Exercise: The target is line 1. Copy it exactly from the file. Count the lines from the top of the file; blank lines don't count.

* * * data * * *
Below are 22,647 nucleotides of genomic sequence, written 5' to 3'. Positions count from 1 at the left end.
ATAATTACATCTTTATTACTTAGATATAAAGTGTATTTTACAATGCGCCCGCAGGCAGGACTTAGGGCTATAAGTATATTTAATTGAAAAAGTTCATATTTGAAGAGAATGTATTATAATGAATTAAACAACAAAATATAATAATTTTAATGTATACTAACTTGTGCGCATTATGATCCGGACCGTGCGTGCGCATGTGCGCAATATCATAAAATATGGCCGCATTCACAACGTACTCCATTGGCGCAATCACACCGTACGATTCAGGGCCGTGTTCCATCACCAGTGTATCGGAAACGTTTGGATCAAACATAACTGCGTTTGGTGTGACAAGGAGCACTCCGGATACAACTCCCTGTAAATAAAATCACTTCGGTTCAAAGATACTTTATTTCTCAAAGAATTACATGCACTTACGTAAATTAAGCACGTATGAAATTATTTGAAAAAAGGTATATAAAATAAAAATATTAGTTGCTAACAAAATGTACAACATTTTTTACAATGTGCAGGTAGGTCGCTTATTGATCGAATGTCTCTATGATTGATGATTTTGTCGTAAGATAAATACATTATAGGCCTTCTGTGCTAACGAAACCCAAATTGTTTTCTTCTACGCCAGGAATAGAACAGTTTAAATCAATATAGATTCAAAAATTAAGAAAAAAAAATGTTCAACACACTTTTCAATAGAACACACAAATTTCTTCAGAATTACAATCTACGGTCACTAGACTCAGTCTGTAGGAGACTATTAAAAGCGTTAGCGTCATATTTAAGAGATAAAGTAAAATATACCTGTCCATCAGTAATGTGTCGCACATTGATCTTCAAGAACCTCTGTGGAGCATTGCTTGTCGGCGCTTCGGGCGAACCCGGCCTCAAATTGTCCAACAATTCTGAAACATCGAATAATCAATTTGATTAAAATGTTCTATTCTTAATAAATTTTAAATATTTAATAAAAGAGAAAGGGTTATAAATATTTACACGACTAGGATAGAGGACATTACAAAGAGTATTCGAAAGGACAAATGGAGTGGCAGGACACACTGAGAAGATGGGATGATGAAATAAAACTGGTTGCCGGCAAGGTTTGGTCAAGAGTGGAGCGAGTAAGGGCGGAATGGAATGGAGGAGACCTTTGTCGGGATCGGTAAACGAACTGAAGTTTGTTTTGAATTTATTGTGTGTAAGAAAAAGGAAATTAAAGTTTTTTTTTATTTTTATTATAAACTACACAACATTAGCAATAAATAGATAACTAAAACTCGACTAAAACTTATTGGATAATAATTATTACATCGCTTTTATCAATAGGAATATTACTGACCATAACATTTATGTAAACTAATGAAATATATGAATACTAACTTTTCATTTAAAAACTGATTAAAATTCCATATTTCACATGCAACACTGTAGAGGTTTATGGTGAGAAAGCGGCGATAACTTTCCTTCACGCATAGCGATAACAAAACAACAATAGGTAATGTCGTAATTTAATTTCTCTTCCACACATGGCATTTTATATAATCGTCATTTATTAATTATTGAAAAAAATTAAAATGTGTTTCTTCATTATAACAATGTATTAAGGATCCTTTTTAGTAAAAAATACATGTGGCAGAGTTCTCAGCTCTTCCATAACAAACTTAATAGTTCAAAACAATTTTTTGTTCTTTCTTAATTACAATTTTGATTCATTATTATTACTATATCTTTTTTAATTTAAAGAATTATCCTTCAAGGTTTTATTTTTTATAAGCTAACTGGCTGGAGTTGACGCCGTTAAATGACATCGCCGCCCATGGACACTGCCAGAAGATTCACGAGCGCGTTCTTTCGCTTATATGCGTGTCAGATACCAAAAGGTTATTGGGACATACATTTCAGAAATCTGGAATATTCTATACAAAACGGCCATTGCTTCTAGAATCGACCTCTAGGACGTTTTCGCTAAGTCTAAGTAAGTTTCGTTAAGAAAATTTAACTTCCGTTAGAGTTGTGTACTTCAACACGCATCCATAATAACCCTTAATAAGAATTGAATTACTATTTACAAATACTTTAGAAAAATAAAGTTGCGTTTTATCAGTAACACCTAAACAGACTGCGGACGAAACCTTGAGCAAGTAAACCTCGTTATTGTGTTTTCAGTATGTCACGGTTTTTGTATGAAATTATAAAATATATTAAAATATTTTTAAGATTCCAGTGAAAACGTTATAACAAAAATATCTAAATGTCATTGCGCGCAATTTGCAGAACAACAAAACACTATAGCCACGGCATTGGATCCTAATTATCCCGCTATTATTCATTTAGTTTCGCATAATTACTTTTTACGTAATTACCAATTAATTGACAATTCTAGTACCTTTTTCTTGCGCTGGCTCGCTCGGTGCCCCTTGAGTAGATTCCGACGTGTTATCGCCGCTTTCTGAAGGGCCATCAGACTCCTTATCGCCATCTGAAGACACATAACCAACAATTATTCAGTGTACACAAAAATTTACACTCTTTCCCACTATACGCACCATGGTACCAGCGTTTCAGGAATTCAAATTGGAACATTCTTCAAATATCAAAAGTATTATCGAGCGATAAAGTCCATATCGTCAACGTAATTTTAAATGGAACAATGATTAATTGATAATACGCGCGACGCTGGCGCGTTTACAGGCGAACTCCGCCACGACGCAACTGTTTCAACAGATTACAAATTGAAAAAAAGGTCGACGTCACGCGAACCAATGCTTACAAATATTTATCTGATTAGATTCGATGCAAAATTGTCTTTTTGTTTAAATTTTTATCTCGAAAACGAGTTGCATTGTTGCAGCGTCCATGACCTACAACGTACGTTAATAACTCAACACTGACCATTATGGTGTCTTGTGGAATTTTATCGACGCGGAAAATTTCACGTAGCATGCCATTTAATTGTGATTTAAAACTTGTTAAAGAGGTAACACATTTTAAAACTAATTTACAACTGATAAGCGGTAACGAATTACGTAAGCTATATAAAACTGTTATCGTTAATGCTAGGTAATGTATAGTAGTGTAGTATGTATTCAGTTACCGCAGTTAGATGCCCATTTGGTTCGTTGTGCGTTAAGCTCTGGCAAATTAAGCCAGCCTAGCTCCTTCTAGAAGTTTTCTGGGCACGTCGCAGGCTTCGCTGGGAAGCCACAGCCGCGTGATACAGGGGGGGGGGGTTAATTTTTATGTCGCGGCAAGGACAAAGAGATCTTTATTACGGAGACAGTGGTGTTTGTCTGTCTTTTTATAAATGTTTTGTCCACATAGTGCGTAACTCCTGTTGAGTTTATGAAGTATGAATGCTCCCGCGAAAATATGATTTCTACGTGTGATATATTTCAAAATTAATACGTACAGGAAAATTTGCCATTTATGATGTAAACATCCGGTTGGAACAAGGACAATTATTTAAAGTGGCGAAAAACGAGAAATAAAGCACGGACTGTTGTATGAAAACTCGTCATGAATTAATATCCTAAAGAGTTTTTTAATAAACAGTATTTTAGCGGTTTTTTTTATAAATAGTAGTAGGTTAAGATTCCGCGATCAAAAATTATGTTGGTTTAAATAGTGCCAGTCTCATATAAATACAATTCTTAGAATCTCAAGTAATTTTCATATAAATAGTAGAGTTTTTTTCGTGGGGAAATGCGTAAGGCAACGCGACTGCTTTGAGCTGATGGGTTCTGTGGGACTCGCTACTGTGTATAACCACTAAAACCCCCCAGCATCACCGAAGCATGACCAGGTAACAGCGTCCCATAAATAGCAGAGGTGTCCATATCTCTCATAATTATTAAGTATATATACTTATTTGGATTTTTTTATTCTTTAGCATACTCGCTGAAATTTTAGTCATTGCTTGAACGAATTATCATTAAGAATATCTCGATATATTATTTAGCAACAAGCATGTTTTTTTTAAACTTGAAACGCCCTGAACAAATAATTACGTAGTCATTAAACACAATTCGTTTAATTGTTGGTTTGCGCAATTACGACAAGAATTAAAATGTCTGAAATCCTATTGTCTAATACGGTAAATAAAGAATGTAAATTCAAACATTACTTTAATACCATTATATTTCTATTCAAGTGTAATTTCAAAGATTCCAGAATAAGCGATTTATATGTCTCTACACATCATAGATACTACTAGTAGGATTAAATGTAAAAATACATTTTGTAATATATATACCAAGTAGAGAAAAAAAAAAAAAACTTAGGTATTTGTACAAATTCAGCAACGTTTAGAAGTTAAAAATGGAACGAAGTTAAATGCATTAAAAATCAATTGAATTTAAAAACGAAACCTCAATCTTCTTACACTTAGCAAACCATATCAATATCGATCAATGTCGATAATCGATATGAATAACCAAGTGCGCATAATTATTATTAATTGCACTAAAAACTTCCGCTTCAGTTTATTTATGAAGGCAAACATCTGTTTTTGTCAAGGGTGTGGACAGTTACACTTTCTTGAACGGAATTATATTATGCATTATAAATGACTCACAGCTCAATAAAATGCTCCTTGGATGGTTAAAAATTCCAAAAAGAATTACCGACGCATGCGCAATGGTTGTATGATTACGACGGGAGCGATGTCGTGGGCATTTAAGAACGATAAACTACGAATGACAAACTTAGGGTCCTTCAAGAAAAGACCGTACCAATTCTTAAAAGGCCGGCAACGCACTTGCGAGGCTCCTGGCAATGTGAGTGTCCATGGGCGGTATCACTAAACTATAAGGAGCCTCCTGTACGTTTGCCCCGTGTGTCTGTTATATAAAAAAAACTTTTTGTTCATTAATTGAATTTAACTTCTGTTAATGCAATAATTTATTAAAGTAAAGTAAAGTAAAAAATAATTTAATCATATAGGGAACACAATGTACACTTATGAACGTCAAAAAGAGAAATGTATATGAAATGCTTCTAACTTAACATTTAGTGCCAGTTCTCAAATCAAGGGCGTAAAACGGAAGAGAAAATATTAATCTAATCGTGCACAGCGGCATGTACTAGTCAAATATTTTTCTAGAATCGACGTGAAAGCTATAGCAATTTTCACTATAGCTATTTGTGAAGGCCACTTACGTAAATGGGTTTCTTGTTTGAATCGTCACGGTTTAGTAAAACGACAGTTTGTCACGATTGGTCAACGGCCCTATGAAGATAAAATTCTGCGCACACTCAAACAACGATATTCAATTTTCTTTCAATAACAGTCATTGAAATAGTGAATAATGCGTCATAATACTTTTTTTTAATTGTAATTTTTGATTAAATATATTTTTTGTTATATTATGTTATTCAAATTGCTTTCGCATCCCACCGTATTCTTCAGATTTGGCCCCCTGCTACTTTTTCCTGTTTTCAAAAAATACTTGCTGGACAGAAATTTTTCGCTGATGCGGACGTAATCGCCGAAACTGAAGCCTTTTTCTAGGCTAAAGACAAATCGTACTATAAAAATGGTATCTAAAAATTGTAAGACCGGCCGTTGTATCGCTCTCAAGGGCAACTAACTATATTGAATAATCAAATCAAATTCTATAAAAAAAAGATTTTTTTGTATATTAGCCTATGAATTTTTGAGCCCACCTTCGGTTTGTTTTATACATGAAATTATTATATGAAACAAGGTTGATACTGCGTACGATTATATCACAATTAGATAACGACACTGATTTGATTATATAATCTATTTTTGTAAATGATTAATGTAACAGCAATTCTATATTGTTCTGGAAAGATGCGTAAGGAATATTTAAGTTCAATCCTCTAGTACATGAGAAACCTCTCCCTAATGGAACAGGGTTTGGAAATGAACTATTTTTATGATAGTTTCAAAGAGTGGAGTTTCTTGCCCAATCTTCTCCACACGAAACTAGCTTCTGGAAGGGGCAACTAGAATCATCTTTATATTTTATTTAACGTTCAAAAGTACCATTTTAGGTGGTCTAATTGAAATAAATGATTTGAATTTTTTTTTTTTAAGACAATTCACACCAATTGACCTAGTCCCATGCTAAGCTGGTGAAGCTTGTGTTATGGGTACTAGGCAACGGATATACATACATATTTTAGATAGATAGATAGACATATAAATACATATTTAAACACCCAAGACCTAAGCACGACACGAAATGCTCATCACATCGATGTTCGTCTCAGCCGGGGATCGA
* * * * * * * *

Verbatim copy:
Below are 22,647 nucleotides of genomic sequence, written 5' to 3'. Positions count from 1 at the left end.